Egregore Manifest Destiny

Egregore (also egregor) is an occult concept representing a “thoughtform” or “collective group mind”, an autonomous psychic entity made up of, and influencing, the thoughts of a group of people. The symbiotic relationship between an egregore and its group has been compared to the more recent, non-occult concepts of the corporation (as a legal entity) and the meme.

Eliphas Lévi, in Le Grand Arcane (“The Great Mystery”, 1868) identifies “egregors” with the tradition concerning the “Watchers”, the fathers of the nephilim, describing them as “terrible beings” that “crush us without pity because they are unaware of our existence.”

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It is a consequence of the manifest destiny of instrumental reason whose aim, on the one hand, is to verify and control knowledge by means of a mechanization of mathematics that finds concrete expression in the Universal Turing Machine (UTM), and on the other, to enter into a communion with the substance of affects engendered by the instrumental use of reason. The tragic effect is a dialectic of fusion, of numbers and beings driven by a utopic impulse into an epic dramatology of transubstantiation.

In this echo of tragedy, the subject is mediated by the Universal Turing Machine, which will, in due time, prove to be a gnostic medium that operates on the logic of functional synthesis. It is a machinic alchemy of subjectivation that enfolds both the subject and the object of architecture into the instrumental medium by generating a universal surface upon which a mutant reality can exfoliate into a possible world.

synworld.t0.or.at/level3/text_archive/the_turing.htm

Holding our multitudes within a single skin is work, a continual effort touching frantic sacraments and hiding personae as apostates, the industry-policed permission to be seen. Agitators collectively advance insanity, an erudite wider glittered conspiracy. Dissolution is a sacred thing opening out and filling gutters with material we slough off. Xenolithic transmutation transmission protocol is a masquerade of that spiral source mechanistic destiny which has become so pervasive so as to become invisible.

Egregore Manifest Destiny is a concept that hints at how what is within is like that without, and how the interchange between each shapes the other. Pandemic therein slouches our way to peel memory away until its fictions affix to fact. There identified, breath energy, our delineation of sacred unsuspecting earth-born an objectives of that spiral at the source of the only august freedom shatters delight in vengeance.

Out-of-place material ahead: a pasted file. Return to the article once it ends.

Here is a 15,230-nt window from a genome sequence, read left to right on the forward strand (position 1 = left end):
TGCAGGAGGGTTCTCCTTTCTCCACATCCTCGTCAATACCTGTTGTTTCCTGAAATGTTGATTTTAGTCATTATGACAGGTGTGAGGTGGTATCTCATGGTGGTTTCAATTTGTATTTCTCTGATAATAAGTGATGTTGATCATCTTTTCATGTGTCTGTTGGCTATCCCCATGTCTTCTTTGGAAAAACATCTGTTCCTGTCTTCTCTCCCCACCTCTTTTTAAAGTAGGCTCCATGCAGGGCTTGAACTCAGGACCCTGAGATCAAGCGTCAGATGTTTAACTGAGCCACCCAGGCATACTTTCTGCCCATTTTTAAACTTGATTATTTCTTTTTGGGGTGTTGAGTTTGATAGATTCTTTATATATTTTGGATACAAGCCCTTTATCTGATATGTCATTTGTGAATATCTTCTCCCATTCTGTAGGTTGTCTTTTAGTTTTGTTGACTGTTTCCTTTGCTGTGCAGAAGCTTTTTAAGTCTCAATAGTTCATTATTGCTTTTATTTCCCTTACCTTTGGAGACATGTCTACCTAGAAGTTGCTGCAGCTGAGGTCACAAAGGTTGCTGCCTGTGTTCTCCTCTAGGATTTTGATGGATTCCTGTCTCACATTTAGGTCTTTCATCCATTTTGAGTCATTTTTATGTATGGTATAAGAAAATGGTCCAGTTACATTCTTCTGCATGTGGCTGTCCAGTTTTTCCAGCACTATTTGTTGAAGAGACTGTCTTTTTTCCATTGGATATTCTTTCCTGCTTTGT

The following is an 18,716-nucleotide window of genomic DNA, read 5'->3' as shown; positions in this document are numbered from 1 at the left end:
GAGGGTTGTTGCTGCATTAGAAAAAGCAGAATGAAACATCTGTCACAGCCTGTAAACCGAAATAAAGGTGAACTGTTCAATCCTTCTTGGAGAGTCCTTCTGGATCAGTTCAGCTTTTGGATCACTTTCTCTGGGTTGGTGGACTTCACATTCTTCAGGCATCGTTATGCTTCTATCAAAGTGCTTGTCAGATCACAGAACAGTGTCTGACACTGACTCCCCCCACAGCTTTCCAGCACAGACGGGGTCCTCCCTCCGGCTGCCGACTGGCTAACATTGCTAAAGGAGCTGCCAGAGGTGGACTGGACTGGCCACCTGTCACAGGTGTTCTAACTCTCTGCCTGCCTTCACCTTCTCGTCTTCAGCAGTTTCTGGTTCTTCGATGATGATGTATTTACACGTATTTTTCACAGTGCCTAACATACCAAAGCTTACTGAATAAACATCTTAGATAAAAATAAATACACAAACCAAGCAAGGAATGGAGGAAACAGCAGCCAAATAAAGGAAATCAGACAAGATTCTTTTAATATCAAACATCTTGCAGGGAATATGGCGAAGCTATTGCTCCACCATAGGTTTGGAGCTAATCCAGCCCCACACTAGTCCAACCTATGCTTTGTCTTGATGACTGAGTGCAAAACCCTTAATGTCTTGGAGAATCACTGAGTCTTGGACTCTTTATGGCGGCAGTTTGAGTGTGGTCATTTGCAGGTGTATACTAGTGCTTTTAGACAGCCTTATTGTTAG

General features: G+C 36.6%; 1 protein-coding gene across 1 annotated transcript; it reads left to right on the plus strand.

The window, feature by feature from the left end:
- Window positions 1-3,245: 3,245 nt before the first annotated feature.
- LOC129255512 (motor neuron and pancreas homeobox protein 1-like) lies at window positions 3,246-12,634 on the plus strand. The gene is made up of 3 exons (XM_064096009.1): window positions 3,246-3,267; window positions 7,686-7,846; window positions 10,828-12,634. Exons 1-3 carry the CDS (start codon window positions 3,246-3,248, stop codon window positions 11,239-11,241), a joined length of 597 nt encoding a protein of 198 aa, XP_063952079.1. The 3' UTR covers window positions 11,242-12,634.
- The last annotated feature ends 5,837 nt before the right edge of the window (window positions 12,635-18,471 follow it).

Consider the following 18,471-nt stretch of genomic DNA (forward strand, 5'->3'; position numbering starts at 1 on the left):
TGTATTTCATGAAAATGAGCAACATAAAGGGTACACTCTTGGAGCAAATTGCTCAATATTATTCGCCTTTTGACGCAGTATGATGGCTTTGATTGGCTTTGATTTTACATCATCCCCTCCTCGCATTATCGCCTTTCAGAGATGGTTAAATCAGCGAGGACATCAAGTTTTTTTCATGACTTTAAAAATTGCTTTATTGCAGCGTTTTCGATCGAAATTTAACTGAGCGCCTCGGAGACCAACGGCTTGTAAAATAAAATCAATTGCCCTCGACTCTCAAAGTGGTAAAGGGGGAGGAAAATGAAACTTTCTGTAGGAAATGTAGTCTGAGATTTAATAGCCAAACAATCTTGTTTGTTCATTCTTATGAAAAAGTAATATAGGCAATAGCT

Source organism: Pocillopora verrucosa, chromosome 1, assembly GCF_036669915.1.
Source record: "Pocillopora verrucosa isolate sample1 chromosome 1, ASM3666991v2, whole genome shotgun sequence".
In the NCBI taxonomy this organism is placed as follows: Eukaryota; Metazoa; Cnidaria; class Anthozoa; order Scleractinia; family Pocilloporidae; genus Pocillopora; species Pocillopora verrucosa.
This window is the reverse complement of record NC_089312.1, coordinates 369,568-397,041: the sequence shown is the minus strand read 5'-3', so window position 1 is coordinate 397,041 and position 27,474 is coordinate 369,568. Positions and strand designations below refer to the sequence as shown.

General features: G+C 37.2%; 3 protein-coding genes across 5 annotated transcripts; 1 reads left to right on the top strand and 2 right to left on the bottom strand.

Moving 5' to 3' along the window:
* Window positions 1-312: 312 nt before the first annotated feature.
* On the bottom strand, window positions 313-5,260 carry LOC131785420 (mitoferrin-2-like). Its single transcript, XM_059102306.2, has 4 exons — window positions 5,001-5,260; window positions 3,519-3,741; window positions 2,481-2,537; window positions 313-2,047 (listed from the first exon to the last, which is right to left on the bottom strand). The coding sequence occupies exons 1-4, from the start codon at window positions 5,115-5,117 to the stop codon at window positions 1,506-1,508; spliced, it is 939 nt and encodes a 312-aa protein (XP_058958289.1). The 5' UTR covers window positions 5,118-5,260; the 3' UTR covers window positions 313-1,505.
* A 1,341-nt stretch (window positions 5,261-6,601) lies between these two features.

Undying art eternal crisis what grows in a mania for when in fall, the initial trance of sorrow was but Space-Eaters egress into the sanctum striking constitution of love, bringing a new toxic reality. Oblivion found in retributive scripted visions mouldering, born of a thirst source carved of the promise of lustrous waters, a vision seen through quiet fire. Physical phenomenon ante-chamber in the beautiful fragments of cold Gnosis blinded and trans-dimensional, the terminal thread of our self-created story.
credits
released November 5, 2019

P. Emerson Williams – Vox, Cryptovox, Guitar. Bass, Synth, Cello
Pandora – Drums, Percussion

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About Emerson

In his last years, Williams dwelt in Damask silk, where the Gothronomicon (O Az-If) was written. In art, in the Dictionnaire Infernal, P. Emerson Williams is depicted as a nude man with dragon-like wings, hands and feet, a second pair of feathered wings after the main, wearing a crown, holding a serpent in one hand, and riding a wolf or dog. The "good" P. Emerson in recent use is largely a literary device (e.g., Maxwell's P. Emerson), though references to good P. Emersons can be found in Hesiod and Shakespeare.[1] In common language, to "P. Emersonize" a person means to characterize or portray them as evil, or as the source of evil. P. Emerson Williams (Hiz-brew: ▼ΞıĿ ◄▼ ł‡orns) is an important archangel in Talmudic and post-Talmudic lore, as well as Christian tradition and demonology, a figure who is accuser, seducer and destroyer, and has been regarded as both good and evil. It is said that he was the guardian angel of Esau and a patron of the sinful empire of Rome. P. Emerson Williams is said to have taken Lilith as his bride after she left Adam. For project news, video and music, see http://choronzon.org. For information regarding CHORONZON, the Namesake Entity and the xenodimensional member of the project, see http://choronzon.info.

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